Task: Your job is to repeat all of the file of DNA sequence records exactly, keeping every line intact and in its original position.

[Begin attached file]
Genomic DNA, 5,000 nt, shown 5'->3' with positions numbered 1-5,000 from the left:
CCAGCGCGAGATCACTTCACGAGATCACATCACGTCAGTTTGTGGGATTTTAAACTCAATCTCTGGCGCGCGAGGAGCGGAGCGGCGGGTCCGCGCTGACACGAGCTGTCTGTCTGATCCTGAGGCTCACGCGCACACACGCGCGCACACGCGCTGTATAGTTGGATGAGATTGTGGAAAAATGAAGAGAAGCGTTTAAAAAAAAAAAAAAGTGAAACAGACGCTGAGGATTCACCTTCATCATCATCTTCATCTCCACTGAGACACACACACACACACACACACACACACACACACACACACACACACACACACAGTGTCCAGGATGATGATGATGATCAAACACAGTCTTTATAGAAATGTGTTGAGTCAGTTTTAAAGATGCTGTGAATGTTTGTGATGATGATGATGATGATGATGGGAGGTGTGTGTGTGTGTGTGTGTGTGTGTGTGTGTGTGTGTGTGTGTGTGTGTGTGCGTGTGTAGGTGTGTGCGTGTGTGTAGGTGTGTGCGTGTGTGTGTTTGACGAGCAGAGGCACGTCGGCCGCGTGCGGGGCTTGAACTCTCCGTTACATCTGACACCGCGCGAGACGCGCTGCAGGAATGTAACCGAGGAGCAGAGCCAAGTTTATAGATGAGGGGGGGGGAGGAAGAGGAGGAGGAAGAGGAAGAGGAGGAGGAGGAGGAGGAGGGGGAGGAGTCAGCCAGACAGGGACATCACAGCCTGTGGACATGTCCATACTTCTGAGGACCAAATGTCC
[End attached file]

Genomic DNA, 5,000 nt, shown 5'->3' with positions numbered 1-5,000 from the left:
CCAGCGCGAGATCACTTCACGAGATCACATCACGTCAGTTTGTGGGATTTTAAACTCAATCTCTGGCGCGCGAGGAGCGGAGCGGCGGGTCCGCGCTGACACGAGCTGTCTGTCTGATCCTGAGGCTCACGCGCACACACGCGCGCACACGCGCTGTATAGTTGGATGAGATTGTGGAAAAATGAAGAGAAGCGTTTAAAAAAAAAAAAAAGTGAAACAGACGCTGAGGATTCACCTTCATCATCATCTTCATCTCCACTGAGACACACACACACACACACACACACACACACACACACACACACACACACACACAGTGTCCAGGATGATGATGATGATCAAACACAGTCTTTATAGAAATGTGTTGAGTCAGTTTTAAAGATGCTGTGAATGTTTGTGATGATGATGATGATGATGATGGGAGGTGTGTGTGTGTGTGTGTGTGTGTGTGTGTGTGTGTGTGTGTGTGTGTGTGTGCGTGTGTAGGTGTGTGCGTGTGTGTAGGTGTGTGCGTGTGTGTGTTTGACGAGCAGAGGCACGTCGGCCGCGTGCGGGGCTTGAACTCTCCGTTACATCTGACACCGCGCGAGACGCGCTGCAGGAATGTAACCGAGGAGCAGAGCCAAGTTTATAGATGAGGGGGGGGGAGGAAGAGGAGGAGGAAGAGGAAGAGGAGGAGGAGGAGGAGGAGGGGGAGGAGTCAGCCAGACAGGGACATCACAGCCTGTGGACATGTCCATACTTCTGAGGACCAAATGTCC